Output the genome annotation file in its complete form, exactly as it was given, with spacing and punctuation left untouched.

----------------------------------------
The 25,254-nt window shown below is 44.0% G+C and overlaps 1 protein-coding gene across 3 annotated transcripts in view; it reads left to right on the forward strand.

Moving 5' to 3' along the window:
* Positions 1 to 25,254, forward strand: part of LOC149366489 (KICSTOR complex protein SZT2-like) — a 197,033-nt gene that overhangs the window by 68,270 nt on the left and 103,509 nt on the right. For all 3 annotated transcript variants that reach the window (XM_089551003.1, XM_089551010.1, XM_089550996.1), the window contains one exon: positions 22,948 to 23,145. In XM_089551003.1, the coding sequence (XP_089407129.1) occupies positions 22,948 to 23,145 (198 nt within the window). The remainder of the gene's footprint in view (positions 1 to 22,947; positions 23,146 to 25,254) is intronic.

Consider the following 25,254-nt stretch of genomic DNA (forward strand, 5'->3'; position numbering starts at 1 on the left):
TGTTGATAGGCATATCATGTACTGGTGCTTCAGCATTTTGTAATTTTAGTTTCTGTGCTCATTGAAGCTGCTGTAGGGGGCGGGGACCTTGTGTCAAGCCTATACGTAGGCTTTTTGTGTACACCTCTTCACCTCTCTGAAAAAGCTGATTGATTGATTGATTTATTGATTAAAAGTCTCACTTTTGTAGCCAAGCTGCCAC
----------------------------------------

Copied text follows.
The 25,254-nt window shown below is 44.0% G+C and overlaps 1 protein-coding gene across 3 annotated transcripts in view; it reads left to right on the forward strand.

Moving 5' to 3' along the window:
* Positions 1 to 25,254, forward strand: part of LOC149366489 (KICSTOR complex protein SZT2-like) — a 197,033-nt gene that overhangs the window by 68,270 nt on the left and 103,509 nt on the right. For all 3 annotated transcript variants that reach the window (XM_089551003.1, XM_089551010.1, XM_089550996.1), the window contains one exon: positions 22,948 to 23,145. In XM_089551003.1, the coding sequence (XP_089407129.1) occupies positions 22,948 to 23,145 (198 nt within the window). The remainder of the gene's footprint in view (positions 1 to 22,947; positions 23,146 to 25,254) is intronic.

Consider the following 25,254-nt stretch of genomic DNA (forward strand, 5'->3'; position numbering starts at 1 on the left):
TGTTGATAGGCATATCATGTACTGGTGCTTCAGCATTTTGTAATTTTAGTTTCTGTGCTCATTGAAGCTGCTGTAGGGGGCGGGGACCTTGTGTCAAGCCTATACGTAGGCTTTTTGTGTACACCTCTTCACCTCTCTGAAAAAGCTGATTGATTGATTGATTTATTGATTAAAAGTCTCACTTTTGTAGCCAAGCTGCCAC